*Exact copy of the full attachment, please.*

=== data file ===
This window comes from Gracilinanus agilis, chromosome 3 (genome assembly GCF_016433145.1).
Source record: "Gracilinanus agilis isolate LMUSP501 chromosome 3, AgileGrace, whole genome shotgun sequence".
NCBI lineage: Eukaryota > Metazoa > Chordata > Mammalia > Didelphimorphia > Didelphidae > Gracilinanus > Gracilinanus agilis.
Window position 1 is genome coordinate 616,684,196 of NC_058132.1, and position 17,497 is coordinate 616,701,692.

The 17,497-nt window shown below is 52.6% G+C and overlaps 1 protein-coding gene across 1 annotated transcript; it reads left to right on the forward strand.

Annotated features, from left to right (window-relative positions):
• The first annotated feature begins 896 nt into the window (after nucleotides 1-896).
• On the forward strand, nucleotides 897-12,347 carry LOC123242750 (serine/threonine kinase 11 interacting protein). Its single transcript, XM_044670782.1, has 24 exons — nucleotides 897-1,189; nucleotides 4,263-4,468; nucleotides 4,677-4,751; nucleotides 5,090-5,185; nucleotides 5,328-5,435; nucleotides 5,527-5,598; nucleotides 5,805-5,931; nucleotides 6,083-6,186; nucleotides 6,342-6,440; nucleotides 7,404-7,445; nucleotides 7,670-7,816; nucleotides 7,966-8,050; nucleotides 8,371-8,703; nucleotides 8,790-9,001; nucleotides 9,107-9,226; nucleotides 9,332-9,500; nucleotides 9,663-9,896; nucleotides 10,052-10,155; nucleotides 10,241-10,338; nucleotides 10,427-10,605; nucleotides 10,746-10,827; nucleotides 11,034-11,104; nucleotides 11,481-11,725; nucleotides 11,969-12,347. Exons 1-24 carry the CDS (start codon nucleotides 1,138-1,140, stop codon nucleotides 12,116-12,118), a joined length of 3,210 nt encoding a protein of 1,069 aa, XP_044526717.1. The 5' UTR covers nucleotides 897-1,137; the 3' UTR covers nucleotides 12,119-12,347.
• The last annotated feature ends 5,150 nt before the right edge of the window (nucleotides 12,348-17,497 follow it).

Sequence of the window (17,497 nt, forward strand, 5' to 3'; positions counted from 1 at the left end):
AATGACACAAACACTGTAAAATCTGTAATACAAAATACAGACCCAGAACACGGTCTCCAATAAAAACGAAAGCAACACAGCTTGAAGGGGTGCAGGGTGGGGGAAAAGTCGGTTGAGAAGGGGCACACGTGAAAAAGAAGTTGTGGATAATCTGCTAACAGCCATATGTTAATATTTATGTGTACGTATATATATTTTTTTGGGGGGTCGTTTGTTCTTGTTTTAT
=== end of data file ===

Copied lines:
This window comes from Gracilinanus agilis, chromosome 3 (genome assembly GCF_016433145.1).
Source record: "Gracilinanus agilis isolate LMUSP501 chromosome 3, AgileGrace, whole genome shotgun sequence".
NCBI lineage: Eukaryota > Metazoa > Chordata > Mammalia > Didelphimorphia > Didelphidae > Gracilinanus > Gracilinanus agilis.
Window position 1 is genome coordinate 616,684,196 of NC_058132.1, and position 17,497 is coordinate 616,701,692.

The 17,497-nt window shown below is 52.6% G+C and overlaps 1 protein-coding gene across 1 annotated transcript; it reads left to right on the forward strand.

Annotated features, from left to right (window-relative positions):
• The first annotated feature begins 896 nt into the window (after nucleotides 1-896).
• On the forward strand, nucleotides 897-12,347 carry LOC123242750 (serine/threonine kinase 11 interacting protein). Its single transcript, XM_044670782.1, has 24 exons — nucleotides 897-1,189; nucleotides 4,263-4,468; nucleotides 4,677-4,751; nucleotides 5,090-5,185; nucleotides 5,328-5,435; nucleotides 5,527-5,598; nucleotides 5,805-5,931; nucleotides 6,083-6,186; nucleotides 6,342-6,440; nucleotides 7,404-7,445; nucleotides 7,670-7,816; nucleotides 7,966-8,050; nucleotides 8,371-8,703; nucleotides 8,790-9,001; nucleotides 9,107-9,226; nucleotides 9,332-9,500; nucleotides 9,663-9,896; nucleotides 10,052-10,155; nucleotides 10,241-10,338; nucleotides 10,427-10,605; nucleotides 10,746-10,827; nucleotides 11,034-11,104; nucleotides 11,481-11,725; nucleotides 11,969-12,347. Exons 1-24 carry the CDS (start codon nucleotides 1,138-1,140, stop codon nucleotides 12,116-12,118), a joined length of 3,210 nt encoding a protein of 1,069 aa, XP_044526717.1. The 5' UTR covers nucleotides 897-1,137; the 3' UTR covers nucleotides 12,119-12,347.
• The last annotated feature ends 5,150 nt before the right edge of the window (nucleotides 12,348-17,497 follow it).

Sequence of the window (17,497 nt, forward strand, 5' to 3'; positions counted from 1 at the left end):
AATGACACAAACACTGTAAAATCTGTAATACAAAATACAGACCCAGAACACGGTCTCCAATAAAAACGAAAGCAACACAGCTTGAAGGGGTGCAGGGTGGGGGAAAAGTCGGTTGAGAAGGGGCACACGTGAAAAAGAAGTTGTGGATAATCTGCTAACAGCCATATGTTAATATTTATGTGTACGTATATATATTTTTTTGGGGGGTCGTTTGTTCTTGTTTTAT